4. Turn off heat and add grated ginger, umeboshi vinegar, and black pepper, to taste. Garnish each serving with chopped scallions.
Changes made on 2/24/10 are in italics.

February 22, 2010

a good egg

This is how I like my hard-boiled eggs.


Firm white, yolk cooked through but still moist and just a tad translucent in the very center. Nothing worse than a dry yolk.
I add the eggs to a pot of boiling water, cover the pot, and turn off the heat. Let sit for 15 minutes (for a large egg), drain off the water, and cover with cold water for a few minutes to halt the cooking.
I ate this egg with millet and quickly braised red chard. Drizzled everything with good olive oil after picture taking and before eating.

February 21, 2010

A very humble soup

To tell the truth, I wasn't going to write a post about this soup.



I made it a few nights ago after work, when I had been longing for a simple, comforting bowl of veggie and lentil soup for dinner. The standard onion, garlic, carrot, and celery went into my faux Le Creuset, along with green lentils, and herbes de Provence and red pepper flakes to give it a little zing. Collards and parsley because I love my greens. Fresh lemon juice, just because when does it ever hurt? And this soup completely fit the bill. Quite nice, I thought at the time, but perhaps nothing to write home about.

Then I reheated it for lunch the next day. And, as often happens to me with soups, stews, and braises, I had a delayed-reaction-falling-in-love experience. Overnight in the fridge the flavors had mingled and melded, transforming this very humble soup into something very special. A lesson in patience.

A note: please don't leave out the lemon juice! A bit of acidity really brightens up soups, especially those containing legumes such as lentils. If you don't have a lemon on hand, add a couple of teaspoons of apple cider vinegar or umeboshi vinegar, to taste.

Another note: I think any bowl of soup can benefit greatly from a drizzle of excellent extra-virgin olive oil (I especially love the olive oils at Oliviers & Co., and often visit their Grand Central shop to taste the latest varieties). This time I used a grassy and peppery Italian xvoo, made with frantoio olives, called Azienda Agricola Monte. Adding a sprinkle of Maldon sea salt, the crunchy little pyramidal crystals crushed lightly in my palm, never hurts either.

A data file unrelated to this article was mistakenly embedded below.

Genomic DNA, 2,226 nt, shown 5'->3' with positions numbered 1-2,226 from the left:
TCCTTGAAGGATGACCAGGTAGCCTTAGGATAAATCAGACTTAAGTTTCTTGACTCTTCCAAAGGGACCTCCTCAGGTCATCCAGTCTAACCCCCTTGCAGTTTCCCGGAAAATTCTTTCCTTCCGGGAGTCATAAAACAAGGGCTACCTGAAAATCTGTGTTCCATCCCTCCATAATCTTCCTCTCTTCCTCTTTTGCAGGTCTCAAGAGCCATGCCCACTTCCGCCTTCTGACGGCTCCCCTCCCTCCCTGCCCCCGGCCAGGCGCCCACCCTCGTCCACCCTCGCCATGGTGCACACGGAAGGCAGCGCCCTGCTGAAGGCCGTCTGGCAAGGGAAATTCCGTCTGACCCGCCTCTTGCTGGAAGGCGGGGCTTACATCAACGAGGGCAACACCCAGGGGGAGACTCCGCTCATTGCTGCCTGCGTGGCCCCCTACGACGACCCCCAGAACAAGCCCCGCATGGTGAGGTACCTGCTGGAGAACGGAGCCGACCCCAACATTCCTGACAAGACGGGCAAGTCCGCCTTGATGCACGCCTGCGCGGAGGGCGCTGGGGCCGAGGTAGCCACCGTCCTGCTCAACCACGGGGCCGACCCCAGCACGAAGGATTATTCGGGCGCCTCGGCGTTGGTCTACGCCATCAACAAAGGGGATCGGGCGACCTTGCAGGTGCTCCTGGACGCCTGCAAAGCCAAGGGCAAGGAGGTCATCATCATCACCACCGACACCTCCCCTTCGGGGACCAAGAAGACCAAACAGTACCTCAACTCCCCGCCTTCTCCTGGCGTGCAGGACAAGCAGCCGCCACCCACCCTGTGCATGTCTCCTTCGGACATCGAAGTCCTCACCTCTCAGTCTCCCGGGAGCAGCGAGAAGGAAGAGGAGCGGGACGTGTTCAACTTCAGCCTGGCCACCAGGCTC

Lentil Soup with Herbes de Provence

1 medium onion, chopped
2 garlic cloves, chopped
2 medium carrots, cut into half-moon slices
1 celery rib, chopped
1 (heaping) cup green lentils (I used 1 cup plus a couple of tablespoons that were left in the bag)
1 tsp herbes de Provence (I like the Whole Foods 365 brand, which contains savory, thyme, rosemary, basil, tarragon, and lavender - pretty standard)
1/4 to 1/2 tsp red pepper flakes (depending on your heat preference)
1 bay leaf
2 cups roughly chopped collard greens, tough stems removed (I used 1 bunch with 6 or 7 leaves)
1/3 cup chopped flat-leaf parsley
Juice of 1/2 lemon
sea salt
freshly ground black pepper
an everyday extra-virgin olive oil (for cooking)
a special extra-virgin olive oil and Maldon sea salt (for finishing)
  1. Heat 1 Tbsp of extra-virgin olive oil in a heavy-bottomed soup pot over medium heat. Add onion and a pinch of sea salt and cook for 5 to 8 minutes, until translucent. Add garlic, carrot, and celery, and stir for another 5 minutes, stirring occasionally.
  2. Add lentils, 5 cups of cold water, herbes de Provence, red pepper flakes, bay leaf, and 1/2 tsp sea salt, and a couple of grinds of black pepper. Bring to a boil, reduce heat, and simmer, covered, for 45 minutes to 1 hour, until lentils are very tender and falling apart.
  3. Stir in collards, cover pot, and cook on low for 10 to 15 minutes until greens are tender.
  4. Turn off heat and stir in parsley and lemon juice. Season to taste with salt and pepper, and finish each bowl with a drizzle of top-quality xvoo and a bit of Maldon sea salt.